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Chuck Priore recalls getting start at Albany
Try as he might, Stony Brook University football coach Chuck Priore cannot distance himself from one of the main topics of Saturday’s FCS playoff game with Albany, that being his past association with Albany coach Bob Ford.
"The storyline should not be Chuck vs. coach Ford, it should be Albany vs. Stony Brook,’’ Priore said on a conference call with Albany media.
But he did engage the questioners about the man he played and worked under years ago at Albany.
After graduating from Albany in 1982, Priore worked as a systems analyst at Metropolitan Life.
"I called [Ford] up on a summer afternoon in July and said 'Hey, coach I’m going to quit my job ‘cause I don’t really want to work in Manhattan. I’m going to come up and volunteer and go get my masters. He said 'We’d love to have you.' A day later a graduate assistant left, he called me back and said 'I have a graduate assistant position for you.' I can honestly say I wouldn’t be sitting in this chair if he didn’t provide me that opportunity.’’
In other topics, Priore was also asked about LaValle Stadium and the role it played in elevating the program.
"When I was fortunate enough to get the job six years ago, the stadium was in place," he said. "If you have a facility they will come, that was sort of our philosophy ... And we obviously added scholarships throughout my tenure here. Obviously, there’s been a financial commitment to football."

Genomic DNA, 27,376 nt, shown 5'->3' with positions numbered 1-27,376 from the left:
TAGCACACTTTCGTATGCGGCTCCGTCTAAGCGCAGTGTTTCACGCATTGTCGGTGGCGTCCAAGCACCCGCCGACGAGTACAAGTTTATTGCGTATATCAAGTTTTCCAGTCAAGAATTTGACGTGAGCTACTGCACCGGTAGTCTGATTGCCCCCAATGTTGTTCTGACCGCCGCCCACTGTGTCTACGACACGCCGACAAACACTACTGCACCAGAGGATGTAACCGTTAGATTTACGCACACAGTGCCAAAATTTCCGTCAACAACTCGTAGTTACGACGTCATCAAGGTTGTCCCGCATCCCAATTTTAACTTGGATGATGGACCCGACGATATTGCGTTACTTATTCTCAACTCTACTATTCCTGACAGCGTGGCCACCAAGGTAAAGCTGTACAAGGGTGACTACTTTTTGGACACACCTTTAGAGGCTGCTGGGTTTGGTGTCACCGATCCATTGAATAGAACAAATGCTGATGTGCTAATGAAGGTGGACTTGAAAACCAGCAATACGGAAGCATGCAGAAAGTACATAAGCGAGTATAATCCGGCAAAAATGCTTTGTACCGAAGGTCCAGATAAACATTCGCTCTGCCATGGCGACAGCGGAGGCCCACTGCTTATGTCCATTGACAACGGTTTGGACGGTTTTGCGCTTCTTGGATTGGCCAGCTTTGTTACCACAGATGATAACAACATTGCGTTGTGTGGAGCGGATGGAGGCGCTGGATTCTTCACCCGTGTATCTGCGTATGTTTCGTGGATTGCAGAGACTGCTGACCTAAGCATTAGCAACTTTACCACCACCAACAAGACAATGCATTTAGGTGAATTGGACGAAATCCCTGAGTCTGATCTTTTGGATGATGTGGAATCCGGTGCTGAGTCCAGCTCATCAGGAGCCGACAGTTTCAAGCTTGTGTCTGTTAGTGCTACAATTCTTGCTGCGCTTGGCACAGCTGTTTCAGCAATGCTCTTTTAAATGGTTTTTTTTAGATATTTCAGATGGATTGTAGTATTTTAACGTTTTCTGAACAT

The Big South Conference also proved to be a recruiting tool, Priore said. "I do think the conference affiliation has been an attractive thing to some recruits, to play in some warm weather climates, the ability to know all of our away games would be charter flights. Those are the things the kids want to do, they don’t want to be on a six-hour bus ride. It’s been a great association for us being in the Big South and a honor to play with them."
Priore said the team concept has paid off this season. "Sometimes you have great players and you’re not a good team. This team had good players, but with really a great team. We were fortunate enough to get our valleys done early and have a lot of peaks as the year went on. We stayed injury free for the most part, which every coach will tell you is the secret to success. We had 24 surgeries last year, this year we’re at two. People were looking out for us. We played well, played consistent, stayed away from turnovers, won the field position battle, I think our coaches did a great job of putting kids in positions to be successful."